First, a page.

After bipartisan education bill passes Senate, Gov. Dunleavy says it 'falls far short'

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Feb. 26—JUNEAU — Alaska Gov. Mike Dunleavy cast doubt on an education package that overwhelmingly passed through the Legislature on Monday, issuing a statement on social media that said the bill "falls far short of improving outcomes for students."

Senate Bill 140 includes the largest nominal increase to school formula funding in state history, extra funding for home-schooled students, provisions intended to support parents navigating the charter school application process, and provisions so eligible schools can apply by the end of the month to increase their internet download speeds.

After days of closed-door meetings, the Alaska House on Thursday passed the bill on a 38-2 vote. The Senate approved the bipartisan package on an 18-1 vote Monday with Wasilla GOP Sen. Mike Shower opposed. Sen. James Kaufman, R-Anchorage, had an excused absence from the floor.

In total, only three of 60 Alaska legislators voted against advancing the bipartisan education package to the governor. Less than an hour after the Senate passed the bill, Dunleavy took to social media to voice his concerns.

"My initial review of the education bill is that it falls far short of improving outcomes for students," Dunleavy said in a prepared statement. "It appears to do the same thing we have done for decades — just spend more money."

He has scheduled a press conference to discuss the education bill, starting Tuesday at 12:45 p.m. in Anchorage. It will also be livestreamed on YouTube.

SB 140 was transmitted to Dunleavy on Monday afternoon, which triggered the start of a 15-day window, excluding Sundays, for the governor to act.

Dunleavy could sign the bill or allow it to pass into law without his signature. He could also veto the bill, and it would require two-thirds of the Legislature voting in joint session to override his veto. It remained unclear Monday if 40 of 60 legislators would vote to do that.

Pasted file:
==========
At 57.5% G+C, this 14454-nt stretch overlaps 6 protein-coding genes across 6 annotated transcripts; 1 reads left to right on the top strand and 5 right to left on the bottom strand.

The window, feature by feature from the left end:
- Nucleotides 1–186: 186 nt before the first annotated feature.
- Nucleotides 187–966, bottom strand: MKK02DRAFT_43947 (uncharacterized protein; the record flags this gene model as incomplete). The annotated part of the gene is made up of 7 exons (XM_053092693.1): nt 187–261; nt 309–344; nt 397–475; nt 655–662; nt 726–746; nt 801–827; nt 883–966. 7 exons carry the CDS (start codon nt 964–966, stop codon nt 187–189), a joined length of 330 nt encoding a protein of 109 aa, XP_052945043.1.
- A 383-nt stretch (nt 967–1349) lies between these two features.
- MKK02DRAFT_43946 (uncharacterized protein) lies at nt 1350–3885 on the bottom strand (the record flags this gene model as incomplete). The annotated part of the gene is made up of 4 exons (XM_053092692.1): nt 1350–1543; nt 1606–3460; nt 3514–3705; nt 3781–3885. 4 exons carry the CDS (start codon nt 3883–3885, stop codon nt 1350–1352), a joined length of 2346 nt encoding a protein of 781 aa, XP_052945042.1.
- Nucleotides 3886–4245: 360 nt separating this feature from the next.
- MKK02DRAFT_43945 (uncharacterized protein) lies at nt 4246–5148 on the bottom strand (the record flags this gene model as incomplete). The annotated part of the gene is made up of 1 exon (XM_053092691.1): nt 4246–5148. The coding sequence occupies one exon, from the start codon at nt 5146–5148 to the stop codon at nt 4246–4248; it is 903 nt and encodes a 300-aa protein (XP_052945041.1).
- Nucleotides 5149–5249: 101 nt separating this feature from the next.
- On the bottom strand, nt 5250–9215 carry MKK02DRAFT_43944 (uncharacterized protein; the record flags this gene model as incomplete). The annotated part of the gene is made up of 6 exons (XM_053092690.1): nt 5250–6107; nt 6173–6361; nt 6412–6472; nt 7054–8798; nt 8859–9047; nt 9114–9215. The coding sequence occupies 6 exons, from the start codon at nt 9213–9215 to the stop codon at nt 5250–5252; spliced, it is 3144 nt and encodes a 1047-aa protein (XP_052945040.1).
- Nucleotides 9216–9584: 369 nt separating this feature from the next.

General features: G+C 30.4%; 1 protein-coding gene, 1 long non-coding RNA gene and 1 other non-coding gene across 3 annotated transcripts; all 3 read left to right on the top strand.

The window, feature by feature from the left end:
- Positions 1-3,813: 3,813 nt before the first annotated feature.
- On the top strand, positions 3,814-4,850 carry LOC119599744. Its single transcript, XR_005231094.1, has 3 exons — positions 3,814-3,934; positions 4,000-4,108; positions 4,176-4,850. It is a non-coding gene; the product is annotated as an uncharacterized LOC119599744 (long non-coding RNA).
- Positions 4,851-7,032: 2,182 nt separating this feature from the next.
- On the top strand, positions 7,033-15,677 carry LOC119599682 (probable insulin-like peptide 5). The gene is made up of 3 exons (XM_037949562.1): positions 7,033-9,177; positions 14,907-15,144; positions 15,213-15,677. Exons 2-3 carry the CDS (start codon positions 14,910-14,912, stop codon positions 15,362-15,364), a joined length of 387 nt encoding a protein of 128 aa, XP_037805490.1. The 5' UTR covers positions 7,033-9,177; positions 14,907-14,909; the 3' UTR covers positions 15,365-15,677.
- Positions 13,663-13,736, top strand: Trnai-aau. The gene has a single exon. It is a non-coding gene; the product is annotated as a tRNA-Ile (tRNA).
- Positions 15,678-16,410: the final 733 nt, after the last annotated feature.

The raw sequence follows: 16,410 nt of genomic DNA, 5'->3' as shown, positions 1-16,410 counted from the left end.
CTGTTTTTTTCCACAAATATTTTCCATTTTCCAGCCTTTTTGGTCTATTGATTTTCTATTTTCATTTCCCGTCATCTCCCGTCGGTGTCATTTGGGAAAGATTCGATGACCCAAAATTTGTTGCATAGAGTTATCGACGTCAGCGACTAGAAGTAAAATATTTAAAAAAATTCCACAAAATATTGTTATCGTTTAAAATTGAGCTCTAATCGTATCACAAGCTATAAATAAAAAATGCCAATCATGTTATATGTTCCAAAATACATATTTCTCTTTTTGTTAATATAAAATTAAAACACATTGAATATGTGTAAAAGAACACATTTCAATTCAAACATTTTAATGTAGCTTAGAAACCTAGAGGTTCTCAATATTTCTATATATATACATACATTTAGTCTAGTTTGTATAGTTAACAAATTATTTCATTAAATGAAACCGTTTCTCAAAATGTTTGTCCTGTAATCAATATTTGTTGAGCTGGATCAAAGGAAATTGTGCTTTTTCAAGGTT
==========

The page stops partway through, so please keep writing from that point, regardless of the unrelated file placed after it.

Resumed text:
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The governor's Monday social media post sparked a flurry of activity from lawmakers who thought it signaled the governor would veto the education package.

House Speaker Cathy Tilton and Rep. Craig Johnson voted in favor of the education bill. But both Republican lawmakers on Monday declined to comment on whether they would vote to override a veto.

"I've heard what the governor said," Johnson said about Dunleavy's social media post. "And we've gone through the process. He's got his role. We have ours."

The package includes a $175 million increase to school formula funding, which equates to a $680 boost to the Base Student Allocation, the state's per-student funding formula. Education advocates have said a funding increase twice that size is needed as school funding in Alaska has not been substantially increased since 2017.

Anchorage independent Rep. Calvin Schrage, the House minority leader, said that the vote tallies in the House and Senate show "there's a ton of bipartisan support for this educational package."